While every mother in the world will tell you she can pick her baby’s cry out of a whole nursery full of howling, or that she would recognize their face even if they were switched with another infant, when life begins, it’s pretty hard to distinguish much of anything about the growing fetus.
At week six, the fetus’ primitive heart, no more than a group of muscles, starts to beat. But it’s still the size and shape of a tadpole, curled in on itself, with a large head to accommodate the brain, which grows at a more rapid pace than other body parts.
By week nine, the chromosomes that will dictate your baby’s sex have drawn straws and decided who gets the go-ahead, and sex organs begin to develop. Oddly enough, at the same time, the “tadpole” tail begins to disappear, absorbed into the spine.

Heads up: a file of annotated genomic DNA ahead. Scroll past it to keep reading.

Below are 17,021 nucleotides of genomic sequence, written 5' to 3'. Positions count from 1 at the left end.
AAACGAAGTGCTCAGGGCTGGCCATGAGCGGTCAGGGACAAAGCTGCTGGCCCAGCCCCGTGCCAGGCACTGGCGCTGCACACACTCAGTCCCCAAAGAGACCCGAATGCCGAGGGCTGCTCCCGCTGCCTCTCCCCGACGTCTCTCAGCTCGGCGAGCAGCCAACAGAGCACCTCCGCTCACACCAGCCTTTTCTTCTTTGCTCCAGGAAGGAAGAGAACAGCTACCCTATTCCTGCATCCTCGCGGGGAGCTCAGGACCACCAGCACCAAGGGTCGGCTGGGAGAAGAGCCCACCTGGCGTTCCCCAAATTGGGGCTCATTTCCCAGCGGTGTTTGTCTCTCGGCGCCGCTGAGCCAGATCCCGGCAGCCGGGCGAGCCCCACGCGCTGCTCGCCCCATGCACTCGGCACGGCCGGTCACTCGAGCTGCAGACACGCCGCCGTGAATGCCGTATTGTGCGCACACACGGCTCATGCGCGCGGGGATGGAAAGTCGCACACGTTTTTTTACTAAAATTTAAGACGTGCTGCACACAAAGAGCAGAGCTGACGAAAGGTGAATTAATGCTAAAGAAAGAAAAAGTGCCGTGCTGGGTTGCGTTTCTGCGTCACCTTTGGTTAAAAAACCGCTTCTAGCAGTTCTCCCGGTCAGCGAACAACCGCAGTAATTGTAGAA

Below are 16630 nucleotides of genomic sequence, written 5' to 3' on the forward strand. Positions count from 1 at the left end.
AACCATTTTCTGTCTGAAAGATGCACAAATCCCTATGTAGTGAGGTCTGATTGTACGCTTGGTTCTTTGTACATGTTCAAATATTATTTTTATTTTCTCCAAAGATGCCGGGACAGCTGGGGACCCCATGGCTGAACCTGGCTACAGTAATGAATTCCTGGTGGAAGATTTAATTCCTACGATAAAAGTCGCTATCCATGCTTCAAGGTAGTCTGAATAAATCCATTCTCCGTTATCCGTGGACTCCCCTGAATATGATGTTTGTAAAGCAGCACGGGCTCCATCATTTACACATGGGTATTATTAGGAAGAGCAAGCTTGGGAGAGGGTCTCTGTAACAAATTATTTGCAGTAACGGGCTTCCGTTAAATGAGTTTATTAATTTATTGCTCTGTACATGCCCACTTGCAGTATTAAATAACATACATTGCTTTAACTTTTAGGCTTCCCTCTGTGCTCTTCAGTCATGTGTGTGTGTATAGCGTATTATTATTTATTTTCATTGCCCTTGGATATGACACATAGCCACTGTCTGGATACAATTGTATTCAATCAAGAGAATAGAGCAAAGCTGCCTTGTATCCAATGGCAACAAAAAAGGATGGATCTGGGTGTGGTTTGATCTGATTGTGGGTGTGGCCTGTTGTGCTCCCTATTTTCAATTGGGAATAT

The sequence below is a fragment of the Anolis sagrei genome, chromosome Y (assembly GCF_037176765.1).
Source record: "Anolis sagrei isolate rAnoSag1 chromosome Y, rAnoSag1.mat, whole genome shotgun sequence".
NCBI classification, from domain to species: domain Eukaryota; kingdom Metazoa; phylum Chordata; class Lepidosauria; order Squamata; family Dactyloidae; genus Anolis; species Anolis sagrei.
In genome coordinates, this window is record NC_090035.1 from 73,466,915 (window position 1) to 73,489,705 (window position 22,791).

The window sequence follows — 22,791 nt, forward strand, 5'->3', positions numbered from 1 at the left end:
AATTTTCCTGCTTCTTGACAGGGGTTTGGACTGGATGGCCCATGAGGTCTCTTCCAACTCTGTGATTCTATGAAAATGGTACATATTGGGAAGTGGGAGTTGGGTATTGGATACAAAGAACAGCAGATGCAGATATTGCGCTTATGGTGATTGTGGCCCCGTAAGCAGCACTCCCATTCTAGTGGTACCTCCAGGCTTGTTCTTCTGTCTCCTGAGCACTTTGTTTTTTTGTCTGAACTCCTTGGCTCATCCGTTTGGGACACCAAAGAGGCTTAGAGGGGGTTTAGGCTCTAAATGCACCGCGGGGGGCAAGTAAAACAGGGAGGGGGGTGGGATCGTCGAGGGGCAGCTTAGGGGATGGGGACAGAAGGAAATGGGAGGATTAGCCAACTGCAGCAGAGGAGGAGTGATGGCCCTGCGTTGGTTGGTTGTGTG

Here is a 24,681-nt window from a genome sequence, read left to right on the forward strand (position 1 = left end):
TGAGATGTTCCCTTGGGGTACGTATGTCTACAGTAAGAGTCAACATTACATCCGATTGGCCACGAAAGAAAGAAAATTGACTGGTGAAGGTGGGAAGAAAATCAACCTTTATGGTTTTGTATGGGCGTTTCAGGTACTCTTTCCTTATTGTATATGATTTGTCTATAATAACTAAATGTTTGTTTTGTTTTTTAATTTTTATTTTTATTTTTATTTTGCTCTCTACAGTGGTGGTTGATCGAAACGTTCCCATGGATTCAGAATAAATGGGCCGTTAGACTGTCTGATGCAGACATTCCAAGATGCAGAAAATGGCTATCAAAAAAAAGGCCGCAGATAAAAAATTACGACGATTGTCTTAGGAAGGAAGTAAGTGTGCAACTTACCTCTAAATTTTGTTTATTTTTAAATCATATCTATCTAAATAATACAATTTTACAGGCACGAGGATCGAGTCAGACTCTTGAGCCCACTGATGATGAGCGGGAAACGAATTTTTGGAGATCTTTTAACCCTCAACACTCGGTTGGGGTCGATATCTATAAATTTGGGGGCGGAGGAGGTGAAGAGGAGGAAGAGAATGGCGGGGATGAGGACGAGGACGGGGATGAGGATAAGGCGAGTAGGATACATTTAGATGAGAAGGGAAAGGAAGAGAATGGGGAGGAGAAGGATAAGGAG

Around week 15, he or she has developed a furry coat, and if viewed by a horrified parent, might look like they need a shave. Scientists are unsure what purpose this in utero insulation has, but it’s gone by the time a baby is born, leaving them with just the cute fuzz on their heads.
A fetus develops fingerprints at eighteen weeks.
When they’re almost half-done, at 18 weeks, you really could identify your baby, because this is when the loops and whorls at their fingertips begin to develop, as does their sucking reflex, and putting a thumb in their mouth. Proof of how fast they are developing, is especially clear in girls, who now develop the follicles with the germs of all the eggs their own ovaries will ever produce, as many as six million.
Now, the whole “package” has come together, and it will only take another 22 weeks until you get to remove the wrapping, or perhaps you might say, the gift pops out on their own.